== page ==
First, blanket guarantees, like that given Continental, should not be available--regardless of the bank's size. Should a run by the large depositors of a particular bank become a threat some orderly means of payment by federal regulators could surely be devised that would prevent the pa n ic from spreading to other institutions. Even an announced policy of guaranteeing, say 70 to 80 percent of deposits in excess of $100,000 would be better than the Continental decision. Such a policy would, first, en sure a degree of market discipline at l a rge banks, as depositors were forced to bear a certain amount of risk. In addition a demand for private deposit insurance might be generated by those depositors who stood to lose a portion of their funds related premiums. particular institution is of an a d mittedly subjective nature, private firms regularly make such judgments The safety of bank stocks as an investment, the large, negotiable certificates of Existing weaknesses within the banking Second, Congress should allow the FDIC to introduce risk While the risk of failure presented by a 6 deposit offered by banks, and at least some portions .of a deposi tory's loan portfolios are regularly scrutinized by a wide range of private individuals and firms, including investment counselors and private consultan t s. The FDIC should be allowed to purchase this information to compare with the assessments of its own and other federal bank examiners in assigning banks to risk cate gories 2 These composite FDIC risk classifications also should be made public serve to d estabilize the industry by causing large shifts of funds out of banks placed in the more risky categories, it is exactly this threat that will serve most effectively to encourage more prudent behavior among bankers.
Gradually the maximum deposit covered by federal deposit insurance should be reduced. This would encourage the develop ment of private deposit insurance alongside, if not in place of federally provided insurance benefit the economy in general and consumers of banking services in particular.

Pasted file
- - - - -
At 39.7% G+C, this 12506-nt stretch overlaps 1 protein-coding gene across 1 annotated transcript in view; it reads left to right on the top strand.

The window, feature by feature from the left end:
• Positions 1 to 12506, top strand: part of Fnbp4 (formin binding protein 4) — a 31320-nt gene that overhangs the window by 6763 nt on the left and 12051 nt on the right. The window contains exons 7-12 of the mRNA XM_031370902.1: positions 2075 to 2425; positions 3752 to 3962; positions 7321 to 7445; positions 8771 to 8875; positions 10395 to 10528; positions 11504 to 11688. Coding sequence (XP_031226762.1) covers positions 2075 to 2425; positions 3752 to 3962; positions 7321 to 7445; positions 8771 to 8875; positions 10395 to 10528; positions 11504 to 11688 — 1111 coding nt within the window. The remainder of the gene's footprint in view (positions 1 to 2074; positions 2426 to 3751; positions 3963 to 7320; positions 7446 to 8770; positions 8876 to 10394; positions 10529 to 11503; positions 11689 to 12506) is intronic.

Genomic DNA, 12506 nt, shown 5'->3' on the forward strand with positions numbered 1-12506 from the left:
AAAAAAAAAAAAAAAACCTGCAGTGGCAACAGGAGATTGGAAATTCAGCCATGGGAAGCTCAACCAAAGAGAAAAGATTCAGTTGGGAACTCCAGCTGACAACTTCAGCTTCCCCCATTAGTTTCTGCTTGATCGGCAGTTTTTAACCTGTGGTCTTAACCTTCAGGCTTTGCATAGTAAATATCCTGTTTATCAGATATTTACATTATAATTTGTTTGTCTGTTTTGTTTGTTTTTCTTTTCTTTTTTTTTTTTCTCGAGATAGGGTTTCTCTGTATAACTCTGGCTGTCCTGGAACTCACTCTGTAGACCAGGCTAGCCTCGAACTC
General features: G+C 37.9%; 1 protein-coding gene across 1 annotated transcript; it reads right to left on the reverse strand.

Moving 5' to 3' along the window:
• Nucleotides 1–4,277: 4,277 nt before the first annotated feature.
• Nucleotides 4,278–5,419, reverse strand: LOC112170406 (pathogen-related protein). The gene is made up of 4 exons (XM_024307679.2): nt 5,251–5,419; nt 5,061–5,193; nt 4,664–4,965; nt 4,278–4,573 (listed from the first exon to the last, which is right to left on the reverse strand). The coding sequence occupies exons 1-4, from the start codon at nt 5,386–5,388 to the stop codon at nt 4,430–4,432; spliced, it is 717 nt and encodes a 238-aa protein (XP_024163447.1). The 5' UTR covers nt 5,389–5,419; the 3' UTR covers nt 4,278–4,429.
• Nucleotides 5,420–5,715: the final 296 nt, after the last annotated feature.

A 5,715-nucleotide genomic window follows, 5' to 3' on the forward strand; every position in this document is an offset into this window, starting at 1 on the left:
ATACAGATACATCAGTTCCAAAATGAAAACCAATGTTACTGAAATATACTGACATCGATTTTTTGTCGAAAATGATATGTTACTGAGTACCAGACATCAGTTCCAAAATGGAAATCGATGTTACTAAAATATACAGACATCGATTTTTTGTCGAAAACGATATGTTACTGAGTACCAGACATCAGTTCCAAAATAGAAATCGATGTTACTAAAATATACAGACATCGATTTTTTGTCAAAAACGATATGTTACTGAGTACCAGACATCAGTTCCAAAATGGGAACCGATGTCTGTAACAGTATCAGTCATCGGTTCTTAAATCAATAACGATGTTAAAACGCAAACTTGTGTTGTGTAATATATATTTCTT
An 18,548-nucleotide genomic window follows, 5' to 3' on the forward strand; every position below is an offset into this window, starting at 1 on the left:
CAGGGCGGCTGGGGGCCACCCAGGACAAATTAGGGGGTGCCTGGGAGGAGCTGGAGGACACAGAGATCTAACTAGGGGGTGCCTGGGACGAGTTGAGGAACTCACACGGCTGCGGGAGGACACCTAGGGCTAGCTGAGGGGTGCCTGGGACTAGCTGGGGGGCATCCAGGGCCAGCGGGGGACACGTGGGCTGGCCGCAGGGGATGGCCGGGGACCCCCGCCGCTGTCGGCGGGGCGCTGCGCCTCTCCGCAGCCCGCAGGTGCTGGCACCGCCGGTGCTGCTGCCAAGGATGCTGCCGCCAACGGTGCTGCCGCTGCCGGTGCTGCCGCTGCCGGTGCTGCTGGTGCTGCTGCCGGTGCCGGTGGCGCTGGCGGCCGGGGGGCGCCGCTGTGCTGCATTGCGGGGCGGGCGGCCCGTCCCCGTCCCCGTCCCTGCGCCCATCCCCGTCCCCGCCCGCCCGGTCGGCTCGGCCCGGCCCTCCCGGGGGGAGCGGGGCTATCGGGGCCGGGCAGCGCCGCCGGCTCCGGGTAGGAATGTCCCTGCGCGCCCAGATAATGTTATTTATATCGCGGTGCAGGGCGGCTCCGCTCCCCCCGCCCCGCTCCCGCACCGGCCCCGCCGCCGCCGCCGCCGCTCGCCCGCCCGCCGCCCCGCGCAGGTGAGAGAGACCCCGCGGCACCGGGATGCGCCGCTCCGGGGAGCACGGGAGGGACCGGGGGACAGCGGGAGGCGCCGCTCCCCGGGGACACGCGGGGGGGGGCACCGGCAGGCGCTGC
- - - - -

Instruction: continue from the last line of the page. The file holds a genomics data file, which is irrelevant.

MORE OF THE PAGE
For example, private providers of deposit insurance would be much more responsive to early indications that an insured deposi tory institution was taking on additional risk. The decision to invest in a highly concentrated, potentially volatile loan port f o lio would undoubtedly be penalized from the beginning, regard less of how promising such loans might appear initially. In addition, private insurers would have much more flexibility in responding to the risk presented by an insured institution development of a new line of financial services might be per mitted without an increase in premiums if the bank first raised additional equity capital While many will argue that such information could Private deposit insurance would The Broadly based deregulation of t he banking industry is therefore, not necessarily inconsistent with stability, safety and the security of depositors' funds. Ultimately required is an increased reliance on and willingness to accept additional market discipline of the banking industry--in c luding risk-based premiums and, eventually, private deposit insurance The lack of expertise among the federal regulators when compared with their private sector counterparts is especially apparent where loans to particular, specialized industries are conc erned. For instance, the FDIC cannot be expected to evaluate a loan portfolio containing a large per centage of energy loans nearly as efficiently as can private analysts who specialize in appraising energy securities.
For a more complete discussion of this point, see England and Palffy or Short and 0' Driscoll. 7 CONCLUSION The troubles at Continental Illinois and other banks do not stem from deregulation insurance system.
They come from the regulatory and deposit In some cases, regulations designed in th e 1930s to limit competition have failed to protect banks and, instead, left them dangerously exposed when they were unable to respond to rapidly changing economic conditions. In other instances, regulators have found they were unable to prevent excessive risk-taking activities because of inadequate or perverse incentives provided by the tools at their disposal.
The answer to today's banking problems is not additional regulation or more powerful regulators, which would only generate a future crisis as mark et conditions changed more rapidly than regulatory behavior. What U.S. banking needs is more reliance on market discipline and less on regulation.
Federal banking authorities should once again establish that the funds.of large depositors are at risk, rega rdless of the size of the bank in which they are placed. The FDIC should be allowed to apply risk-based premiums, using information and assessments available in the private sector to assist in assigning risk categories. Finally, the size of deposit covere d should be reduced gradually. This would increase the market pressure from depositors, which would create stronger incentives for prudent banking behavior and the development of a market for private deposit insurance the power of market discipline can der egulation proceed in an orderly fashion.
Only when federal authorities begin to understand and use Catherine England Policy Analyst